Ken Tucker
January 31, 1997 AT 05:00 AM EST


TV Show
Current Status
In Season
Katie Couric, Bryant Gumbel, Matt Lauer, Deborah Norville, Meredith Vieira, Willard Scott, Ann Curry, Norah O'Donnell, Al Roker

We gave it an B

Morning news lost its primary source of personality when Bryant Gumbel retired from the Today show (NBC, weekdays, 7-9 a.m.) on Jan. 3. For 15 years, Gumbel had been providing as much drama as is permitted in his field, doing it by being serious when the job usually calls for perkiness and being regularly aggressive in hard-news interviewing style when common wisdom holds that you should just lie back and be a nice guy. Gumbel’s penchant for grumpiness could be irritating: There were many mornings when you couldn’t help wondering why the devil he was bothering to interview some lame movie star so clearly beneath him. But this attitude took on resonance over the years, and when you add the fact that no other African American had been seen so three-dimensionally for so long on television, Gumbel came off very well indeed — an intelligent skeptic who knew that, beloved or detested, character counts for something among TV viewers.

So now the question is, what is the character of Gumbel’s replacement, former Today news anchor Matt Lauer? Well, let me put it this way: If Gumbel was the Sinatra of his genre — authoritative, moody, and not to be messed with — Lauer is the Jack Jones of morning television: lightweight but easy to listen to, a tad too slick for his own good but perfectly likable.

The Today show has a rocky history of anchor replacement. I still get hot flashes recalling the stories of All About Eve viciousness that ensued when Deborah Norville usurped Jane Pauley in 1989. Compared with that, Lauer already seems not only relaxed and assured but well liked by his couch mates. Katie Couric went so far as to sing ”Welcome, Matt” to the melody of the Welcome Back, Kotter theme on The Rosie O’Donnell Show, an assignment so far beyond the call of duty, I wondered whether Today executive producer Jeff Zucker had dusted off a Norville hex doll and put a spell on our Katie.

So far, Lauer has only gotten flustered when forced to referee segments in which his all-too-frequently-seen CNBC colleague Geraldo Rivera deafeningly debates anyone who doesn’t think O.J. did it; the slim, soft-spoken Lauer isn’t built for these kinds of hokey TV wrassling matches. And right now, it’s difficult to imagine him grilling weaselly congresspersons with Gumbel-weight force — or indeed, whether he’ll prove anywhere near as well prepared and quick on follow-up questions as his mentor. But I suppose we have to give Lauer time to lose his waxy local-news sheen. (An unexpected benefit of Lauer’s move to anchor, by the way, is his temporary Today news-desk replacement, Ann Curry, who not only reads the headlines with intelligent comprehension — all you can ask of a talking head — but also reveals with some regularity the best wry smile on TV today.)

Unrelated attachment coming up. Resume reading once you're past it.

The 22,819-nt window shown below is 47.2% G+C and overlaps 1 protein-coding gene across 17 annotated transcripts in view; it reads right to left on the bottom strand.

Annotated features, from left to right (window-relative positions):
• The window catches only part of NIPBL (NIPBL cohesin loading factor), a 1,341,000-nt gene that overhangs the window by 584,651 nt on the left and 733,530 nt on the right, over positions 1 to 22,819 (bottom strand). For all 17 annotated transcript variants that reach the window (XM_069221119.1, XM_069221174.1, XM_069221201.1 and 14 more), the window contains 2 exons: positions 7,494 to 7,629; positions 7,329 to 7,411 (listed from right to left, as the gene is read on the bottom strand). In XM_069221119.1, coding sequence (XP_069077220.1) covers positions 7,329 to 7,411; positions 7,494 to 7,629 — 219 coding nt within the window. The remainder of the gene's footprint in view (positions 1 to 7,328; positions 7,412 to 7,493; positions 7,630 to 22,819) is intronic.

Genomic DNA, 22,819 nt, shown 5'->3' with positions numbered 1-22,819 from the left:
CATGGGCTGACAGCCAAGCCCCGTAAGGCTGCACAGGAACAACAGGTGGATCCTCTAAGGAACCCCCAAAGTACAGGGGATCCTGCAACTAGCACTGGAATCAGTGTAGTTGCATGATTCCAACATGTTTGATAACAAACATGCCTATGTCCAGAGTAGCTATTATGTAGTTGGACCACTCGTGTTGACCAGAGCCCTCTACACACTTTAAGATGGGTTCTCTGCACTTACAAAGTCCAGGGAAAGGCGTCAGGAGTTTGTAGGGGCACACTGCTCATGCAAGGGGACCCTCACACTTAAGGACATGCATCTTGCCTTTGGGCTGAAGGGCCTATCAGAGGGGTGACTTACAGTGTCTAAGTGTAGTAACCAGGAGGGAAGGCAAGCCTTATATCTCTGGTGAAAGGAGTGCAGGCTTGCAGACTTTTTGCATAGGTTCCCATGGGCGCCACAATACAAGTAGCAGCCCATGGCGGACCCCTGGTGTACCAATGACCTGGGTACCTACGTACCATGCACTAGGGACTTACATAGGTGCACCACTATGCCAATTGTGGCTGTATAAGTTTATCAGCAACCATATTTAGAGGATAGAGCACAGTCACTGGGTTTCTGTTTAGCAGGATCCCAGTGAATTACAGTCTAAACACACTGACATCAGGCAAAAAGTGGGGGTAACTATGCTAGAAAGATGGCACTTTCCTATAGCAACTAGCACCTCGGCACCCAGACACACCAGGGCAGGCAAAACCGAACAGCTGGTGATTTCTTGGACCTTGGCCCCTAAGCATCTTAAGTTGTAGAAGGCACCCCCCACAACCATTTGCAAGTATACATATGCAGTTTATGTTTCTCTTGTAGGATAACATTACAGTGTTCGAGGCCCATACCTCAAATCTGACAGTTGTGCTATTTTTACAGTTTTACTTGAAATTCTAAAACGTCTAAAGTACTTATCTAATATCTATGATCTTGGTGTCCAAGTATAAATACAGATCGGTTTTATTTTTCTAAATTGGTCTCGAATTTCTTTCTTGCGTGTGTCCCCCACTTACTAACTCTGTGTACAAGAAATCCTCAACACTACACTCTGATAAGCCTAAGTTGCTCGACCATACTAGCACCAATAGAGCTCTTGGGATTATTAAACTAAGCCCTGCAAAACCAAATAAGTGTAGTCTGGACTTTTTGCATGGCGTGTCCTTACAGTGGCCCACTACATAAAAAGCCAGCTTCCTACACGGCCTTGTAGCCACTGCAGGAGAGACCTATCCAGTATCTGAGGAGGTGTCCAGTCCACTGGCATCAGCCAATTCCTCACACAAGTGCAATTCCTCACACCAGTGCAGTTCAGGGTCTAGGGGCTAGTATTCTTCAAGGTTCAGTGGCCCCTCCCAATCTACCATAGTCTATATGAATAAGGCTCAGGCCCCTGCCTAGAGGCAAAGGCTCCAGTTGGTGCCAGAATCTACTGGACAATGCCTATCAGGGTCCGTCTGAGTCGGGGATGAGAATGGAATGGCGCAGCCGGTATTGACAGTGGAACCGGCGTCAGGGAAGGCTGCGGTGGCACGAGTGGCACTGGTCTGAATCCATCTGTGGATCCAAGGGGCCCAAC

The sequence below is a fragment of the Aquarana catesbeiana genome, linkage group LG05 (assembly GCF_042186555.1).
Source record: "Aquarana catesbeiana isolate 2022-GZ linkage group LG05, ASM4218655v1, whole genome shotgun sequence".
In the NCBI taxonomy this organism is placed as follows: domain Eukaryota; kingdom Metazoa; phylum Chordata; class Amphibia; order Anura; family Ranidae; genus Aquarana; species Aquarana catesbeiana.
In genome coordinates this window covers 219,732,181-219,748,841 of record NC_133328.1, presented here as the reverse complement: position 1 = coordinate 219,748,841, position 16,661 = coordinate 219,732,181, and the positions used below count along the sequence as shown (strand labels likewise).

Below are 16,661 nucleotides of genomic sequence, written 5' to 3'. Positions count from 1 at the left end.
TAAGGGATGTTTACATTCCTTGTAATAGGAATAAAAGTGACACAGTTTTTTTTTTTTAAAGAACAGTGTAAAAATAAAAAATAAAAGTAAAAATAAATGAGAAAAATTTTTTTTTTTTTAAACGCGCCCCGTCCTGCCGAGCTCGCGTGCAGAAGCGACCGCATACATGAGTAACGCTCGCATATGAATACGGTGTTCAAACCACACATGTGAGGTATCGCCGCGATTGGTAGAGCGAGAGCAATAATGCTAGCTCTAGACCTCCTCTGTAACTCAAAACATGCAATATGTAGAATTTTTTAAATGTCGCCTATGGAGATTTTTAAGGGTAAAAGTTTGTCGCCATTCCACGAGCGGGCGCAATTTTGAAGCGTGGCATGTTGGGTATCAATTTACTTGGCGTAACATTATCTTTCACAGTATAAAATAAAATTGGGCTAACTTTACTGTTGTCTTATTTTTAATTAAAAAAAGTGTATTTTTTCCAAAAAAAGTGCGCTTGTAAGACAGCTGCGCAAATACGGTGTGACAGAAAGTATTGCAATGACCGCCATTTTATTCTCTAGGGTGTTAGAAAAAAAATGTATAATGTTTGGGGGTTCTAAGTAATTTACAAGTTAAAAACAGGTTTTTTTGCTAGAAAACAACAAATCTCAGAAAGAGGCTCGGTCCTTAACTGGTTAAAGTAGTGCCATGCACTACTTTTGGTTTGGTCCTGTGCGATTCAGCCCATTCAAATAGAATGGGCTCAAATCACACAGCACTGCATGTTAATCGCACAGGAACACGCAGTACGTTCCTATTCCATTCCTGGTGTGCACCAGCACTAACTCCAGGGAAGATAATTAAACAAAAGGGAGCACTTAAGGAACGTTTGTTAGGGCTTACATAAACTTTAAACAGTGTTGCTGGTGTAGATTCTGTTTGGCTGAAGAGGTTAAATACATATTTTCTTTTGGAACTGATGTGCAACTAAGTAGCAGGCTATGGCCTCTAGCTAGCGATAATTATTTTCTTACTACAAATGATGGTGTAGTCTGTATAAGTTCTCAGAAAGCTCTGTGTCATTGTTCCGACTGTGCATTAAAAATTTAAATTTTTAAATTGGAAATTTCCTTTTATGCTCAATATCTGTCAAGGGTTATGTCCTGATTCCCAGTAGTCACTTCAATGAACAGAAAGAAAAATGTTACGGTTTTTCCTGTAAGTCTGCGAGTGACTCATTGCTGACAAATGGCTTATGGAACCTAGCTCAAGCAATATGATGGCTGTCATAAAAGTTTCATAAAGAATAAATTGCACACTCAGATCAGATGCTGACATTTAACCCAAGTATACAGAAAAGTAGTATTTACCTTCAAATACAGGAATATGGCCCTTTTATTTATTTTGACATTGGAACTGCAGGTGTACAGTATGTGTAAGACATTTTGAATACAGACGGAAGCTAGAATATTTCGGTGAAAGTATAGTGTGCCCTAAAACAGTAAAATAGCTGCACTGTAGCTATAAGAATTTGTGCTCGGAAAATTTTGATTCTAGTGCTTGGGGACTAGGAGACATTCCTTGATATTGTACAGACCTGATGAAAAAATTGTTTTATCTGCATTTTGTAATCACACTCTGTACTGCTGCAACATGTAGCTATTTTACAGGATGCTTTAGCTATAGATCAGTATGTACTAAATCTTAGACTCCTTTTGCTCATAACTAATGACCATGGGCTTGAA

The one thing that makes the Today show a chore to watch isn’t Lauer’s fault anyway. It’s that damn window onto Rockefeller Center, where clusters of tourists stand with signs imparting brilliant apercus such as ”We Love Matt!” It’s the a.m. equivalent of NBC’s p.m. hellishness: the nightly prodding of Jay Leno’s audience into rabble-rousers. Even when the blue wall goes up behind the Today anchors (the better to conduct an interview in peace), you can still see the vague outlines of restless passersby. It’s impossibly distracting; I always wonder who’s going to be the first disgruntled nutball to crash through the window screaming ”Chicago Bulls!” or ”Love ya, Mom!”

When that day comes, however, I’m sure that Lauer will handle it well, perhaps pushing Couric under the sofa for safety, or pulling weatherman Al Roker in front of them both as a shield. I’d expect nothing less from the man who succeeds Bryant Gumbel.
Today: B

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